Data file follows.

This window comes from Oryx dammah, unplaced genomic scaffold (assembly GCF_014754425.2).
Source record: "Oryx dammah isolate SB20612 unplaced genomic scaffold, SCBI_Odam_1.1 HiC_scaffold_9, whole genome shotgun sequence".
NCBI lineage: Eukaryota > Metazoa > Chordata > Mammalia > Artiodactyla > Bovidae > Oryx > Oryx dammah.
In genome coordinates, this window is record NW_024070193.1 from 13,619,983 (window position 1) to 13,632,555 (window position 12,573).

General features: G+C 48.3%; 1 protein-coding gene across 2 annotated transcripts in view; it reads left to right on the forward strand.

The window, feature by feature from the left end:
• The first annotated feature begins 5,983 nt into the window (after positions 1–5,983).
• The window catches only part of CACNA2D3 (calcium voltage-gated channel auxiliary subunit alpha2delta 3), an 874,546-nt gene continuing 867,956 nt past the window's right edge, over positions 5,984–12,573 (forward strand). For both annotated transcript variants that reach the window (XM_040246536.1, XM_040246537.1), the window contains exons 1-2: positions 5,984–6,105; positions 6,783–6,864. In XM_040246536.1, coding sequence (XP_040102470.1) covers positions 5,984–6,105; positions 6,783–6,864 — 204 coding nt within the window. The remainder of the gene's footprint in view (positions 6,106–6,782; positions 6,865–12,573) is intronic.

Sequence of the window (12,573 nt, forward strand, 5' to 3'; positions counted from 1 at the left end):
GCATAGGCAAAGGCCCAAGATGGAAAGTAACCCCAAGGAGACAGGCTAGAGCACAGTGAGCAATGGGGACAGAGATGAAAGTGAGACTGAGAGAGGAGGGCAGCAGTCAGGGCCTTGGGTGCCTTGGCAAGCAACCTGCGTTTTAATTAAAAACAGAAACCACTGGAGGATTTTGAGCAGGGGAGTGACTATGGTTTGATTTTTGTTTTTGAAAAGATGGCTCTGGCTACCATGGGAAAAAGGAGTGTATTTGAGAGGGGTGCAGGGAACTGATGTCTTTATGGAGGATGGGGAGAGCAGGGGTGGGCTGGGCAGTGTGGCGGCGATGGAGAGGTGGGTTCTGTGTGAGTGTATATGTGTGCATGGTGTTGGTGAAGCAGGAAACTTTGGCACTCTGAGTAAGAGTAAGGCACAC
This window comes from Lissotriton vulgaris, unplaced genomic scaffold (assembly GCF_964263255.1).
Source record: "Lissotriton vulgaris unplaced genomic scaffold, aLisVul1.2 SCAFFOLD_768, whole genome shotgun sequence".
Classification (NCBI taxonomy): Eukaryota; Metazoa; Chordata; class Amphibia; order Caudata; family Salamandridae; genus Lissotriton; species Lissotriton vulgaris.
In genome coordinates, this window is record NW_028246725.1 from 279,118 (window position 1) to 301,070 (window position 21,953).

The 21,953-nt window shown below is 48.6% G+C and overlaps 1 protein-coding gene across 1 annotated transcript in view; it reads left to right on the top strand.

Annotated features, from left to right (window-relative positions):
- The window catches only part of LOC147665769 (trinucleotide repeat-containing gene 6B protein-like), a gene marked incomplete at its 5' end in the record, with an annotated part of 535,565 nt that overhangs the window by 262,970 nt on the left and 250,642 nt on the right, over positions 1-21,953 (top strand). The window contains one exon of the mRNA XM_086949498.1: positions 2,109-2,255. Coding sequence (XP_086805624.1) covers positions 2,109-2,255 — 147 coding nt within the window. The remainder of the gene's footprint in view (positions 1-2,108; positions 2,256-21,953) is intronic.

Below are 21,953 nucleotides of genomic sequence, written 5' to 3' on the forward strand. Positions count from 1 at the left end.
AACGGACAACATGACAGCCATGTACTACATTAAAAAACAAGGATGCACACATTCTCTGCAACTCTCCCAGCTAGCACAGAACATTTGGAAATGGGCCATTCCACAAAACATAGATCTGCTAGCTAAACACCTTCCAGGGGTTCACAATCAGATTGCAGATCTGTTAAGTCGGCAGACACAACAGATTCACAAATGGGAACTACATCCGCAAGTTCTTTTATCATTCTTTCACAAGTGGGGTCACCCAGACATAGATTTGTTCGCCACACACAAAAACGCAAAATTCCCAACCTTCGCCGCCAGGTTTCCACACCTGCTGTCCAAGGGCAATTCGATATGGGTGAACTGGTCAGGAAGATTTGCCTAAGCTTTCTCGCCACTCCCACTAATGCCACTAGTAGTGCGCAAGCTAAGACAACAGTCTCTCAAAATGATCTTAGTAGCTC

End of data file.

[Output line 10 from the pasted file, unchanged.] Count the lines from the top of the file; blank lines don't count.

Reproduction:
GCATAGGCAAAGGCCCAAGATGGAAAGTAACCCCAAGGAGACAGGCTAGAGCACAGTGAGCAATGGGGACAGAGATGAAAGTGAGACTGAGAGAGGAGGGCAGCAGTCAGGGCCTTGGGTGCCTTGGCAAGCAACCTGCGTTTTAATTAAAAACAGAAACCACTGGAGGATTTTGAGCAGGGGAGTGACTATGGTTTGATTTTTGTTTTTGAAAAGATGGCTCTGGCTACCATGGGAAAAAGGAGTGTATTTGAGAGGGGTGCAGGGAACTGATGTCTTTATGGAGGATGGGGAGAGCAGGGGTGGGCTGGGCAGTGTGGCGGCGATGGAGAGGTGGGTTCTGTGTGAGTGTATATGTGTGCATGGTGTTGGTGAAGCAGGAAACTTTGGCACTCTGAGTAAGAGTAAGGCACAC